A week in the life of a 4th year

Nick Hovda, MD

Clinical Rotations

  • Monday: VA Outpatient Clinic
  • Tuesday: VA Chief Resident Office Hours / Research
  • Wednesday: FMRI Continuity Clinic
  • Thursday: Didactics and Supervision
  • Friday: FMRI Psychotherapy/Research


This is my busiest patient care day of the week! I have VA outpatient continuity clinic in the morning and in the afternoon. I’ve tailored my schedule to have a block of seeing patients from 8-11AM, then a longer break before seeing patients again from 1:30-3:30PM before staffing with my attending supervisor from 3:30-4:30PM. We get 60 minutes for new patient visits and 30 minutes to see our follow-up patients. We also allow 60 minutes for psychotherapy appointments. Now that I am a PGY-4, I have up to 10, mostly follow-up visits, per day for a total of 5 hours of clinical time. Other days, I’ll typically have 1-2 new patients and the rest will be follow-up visits. We serve a lot of veterans in Idaho (some are older, but a large percentage are in their 20s and 30s actually), so our VA continuity clinics are nearly always full.


Chief time in morning —As Administrative, Call, and Scheduling Chief Resident of AY 2021-2022, my Tuesday mornings are dedicated to chief duties. I have the pleasure of sharing these hours with my colleague, good friend, and co-chief Jasdeep Gill, MD, MS, and although our roles differ, we often collaborate. One of our projects this year was to create a Wellness Committee and a Program Improvement Committee (PIC). As leader of the PIC, I meet with residents monthly to discuss specific ways we can improve our residency program—we’re currently working on expanding both elective rotation and moonlighting opportunities. Our program director, Kirsten Aaland, MD, has been highly supportive of this venture. It feels great to have some say in the education we receive, and I really appreciate residents from every class joining in the committee.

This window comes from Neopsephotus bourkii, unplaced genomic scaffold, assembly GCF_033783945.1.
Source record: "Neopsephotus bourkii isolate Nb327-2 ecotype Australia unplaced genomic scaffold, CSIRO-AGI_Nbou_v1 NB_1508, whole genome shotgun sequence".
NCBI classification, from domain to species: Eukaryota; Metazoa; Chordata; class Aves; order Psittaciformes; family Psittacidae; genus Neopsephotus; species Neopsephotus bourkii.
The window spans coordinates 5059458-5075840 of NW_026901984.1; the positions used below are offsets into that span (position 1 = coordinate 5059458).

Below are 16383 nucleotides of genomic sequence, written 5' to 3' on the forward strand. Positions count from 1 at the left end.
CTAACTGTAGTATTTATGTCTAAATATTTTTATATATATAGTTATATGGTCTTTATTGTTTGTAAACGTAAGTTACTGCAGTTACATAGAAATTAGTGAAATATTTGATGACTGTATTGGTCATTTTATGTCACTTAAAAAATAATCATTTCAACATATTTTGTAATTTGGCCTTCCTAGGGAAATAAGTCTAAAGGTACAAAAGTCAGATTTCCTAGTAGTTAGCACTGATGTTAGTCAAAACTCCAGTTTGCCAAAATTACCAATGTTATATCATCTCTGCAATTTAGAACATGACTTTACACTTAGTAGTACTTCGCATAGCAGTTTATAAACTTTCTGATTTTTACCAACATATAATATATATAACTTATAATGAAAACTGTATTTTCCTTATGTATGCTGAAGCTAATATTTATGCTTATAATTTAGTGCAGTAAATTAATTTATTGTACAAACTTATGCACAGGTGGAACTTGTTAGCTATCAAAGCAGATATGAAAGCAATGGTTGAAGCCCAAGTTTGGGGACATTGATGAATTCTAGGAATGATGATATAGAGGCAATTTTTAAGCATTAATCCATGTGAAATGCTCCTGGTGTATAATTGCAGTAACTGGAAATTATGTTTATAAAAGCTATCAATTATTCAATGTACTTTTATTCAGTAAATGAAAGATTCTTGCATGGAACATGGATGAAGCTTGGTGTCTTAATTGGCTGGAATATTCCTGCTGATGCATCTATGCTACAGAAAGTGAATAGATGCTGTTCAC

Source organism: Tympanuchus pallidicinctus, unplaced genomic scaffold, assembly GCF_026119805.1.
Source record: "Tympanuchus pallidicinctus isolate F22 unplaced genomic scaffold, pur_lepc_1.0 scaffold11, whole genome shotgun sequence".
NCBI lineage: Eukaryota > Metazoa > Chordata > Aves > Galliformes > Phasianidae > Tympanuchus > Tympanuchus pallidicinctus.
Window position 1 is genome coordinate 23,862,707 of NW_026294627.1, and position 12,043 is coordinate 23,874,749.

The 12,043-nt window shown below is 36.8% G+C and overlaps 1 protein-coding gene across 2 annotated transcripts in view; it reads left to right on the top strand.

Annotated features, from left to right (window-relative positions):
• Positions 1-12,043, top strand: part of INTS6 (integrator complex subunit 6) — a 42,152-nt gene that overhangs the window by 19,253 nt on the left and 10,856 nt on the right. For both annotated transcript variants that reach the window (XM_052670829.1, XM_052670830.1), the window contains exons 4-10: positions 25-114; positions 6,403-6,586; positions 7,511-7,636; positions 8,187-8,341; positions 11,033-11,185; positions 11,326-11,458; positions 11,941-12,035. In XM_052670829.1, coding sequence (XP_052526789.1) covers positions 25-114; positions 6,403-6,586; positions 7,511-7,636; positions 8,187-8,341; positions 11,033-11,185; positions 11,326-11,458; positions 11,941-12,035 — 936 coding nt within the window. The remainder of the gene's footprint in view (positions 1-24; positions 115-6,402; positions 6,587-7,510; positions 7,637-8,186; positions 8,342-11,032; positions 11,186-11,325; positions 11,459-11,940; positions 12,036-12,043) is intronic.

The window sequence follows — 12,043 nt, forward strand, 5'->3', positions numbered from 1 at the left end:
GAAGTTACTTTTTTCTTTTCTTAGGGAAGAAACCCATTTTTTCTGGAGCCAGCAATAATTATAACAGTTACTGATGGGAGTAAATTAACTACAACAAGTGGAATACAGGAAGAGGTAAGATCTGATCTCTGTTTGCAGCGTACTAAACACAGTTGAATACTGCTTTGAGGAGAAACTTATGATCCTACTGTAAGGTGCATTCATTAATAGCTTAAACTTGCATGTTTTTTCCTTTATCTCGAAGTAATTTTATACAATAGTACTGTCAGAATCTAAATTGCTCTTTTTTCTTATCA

I have continuity clinic at Family Medicine Residency of Idaho (FMRI), now known as Full Circle Health, in the morning (we have the option of choosing FCH or Boise State University as R3s and can do either or both as R4s). This clinic serves a segment of the population that is particularly underserved—many of the patients have Medicaid, some are homeless, and there is a large refugee population we serve from many countries as well.


Didactics start at 9 a.m. with C-group. Residents meet in C-Group with two group leaders. These two kind therapists maintain confidentiality by limiting their interaction with the residency outside of the group. This is one of few opportunities for the residents to all get together and talk about anything and everything we want, all off the record! Next, we have Psychotherapy seminar, a 1.5-hour didactic session specifically focused on teaching/learning psychotherapy each week. We receive training in many therapy modalities.  Lunch is provided on Thursdays (often Greek takeout, Chipotle, or Pizza, but it varies). Noon conferences rotate between Psychiatry Grand Rounds, Interdisciplinary Case Conference Presentations, Journal Club and Business Meetings. We then have a final didactic block from 1:15-3:30 p.m. where we learn about various topics taught by psychiatrists, psychologists, Mental Health pharmacists. From 3:45-4:45 p.m. I have weekly psychotherapy supervision to discuss my psychotherapy patient cases I’ve had over the past week.


I chose to have a psychotherapy elective Friday mornings, so I see 3 psychotherapy patients (50 minute visits) back-to-back. Currently, I’ve taken a strong interest in one particular form of therapy (ISTDP-Intensive Short Term Psychodynamic Therapy) after watching my attending at FMRI (Ryan Shackelford, MD) do this type of therapy with patients with impressive results.
In the afternoon, I have another research elective block. I’ve been lucky enough to be able to perform research involving ketamine. At FMRI, my attending and I have administrated ketamine-assisted psychotherapy for patients with depression and anxiety. I’m currently focused on writing a systematic review on the safety of sub-anesthetic doses of ketamine (i.e. for depression) in medical/psychiatric settings. Our local research director, Will Frizzell, MD, my attending/PI and program leadership have all been highly supportive of me pursuing my goals of performing psychedelic research as a resident (and would likely support you in pursuing research of your specific interest if you matched here).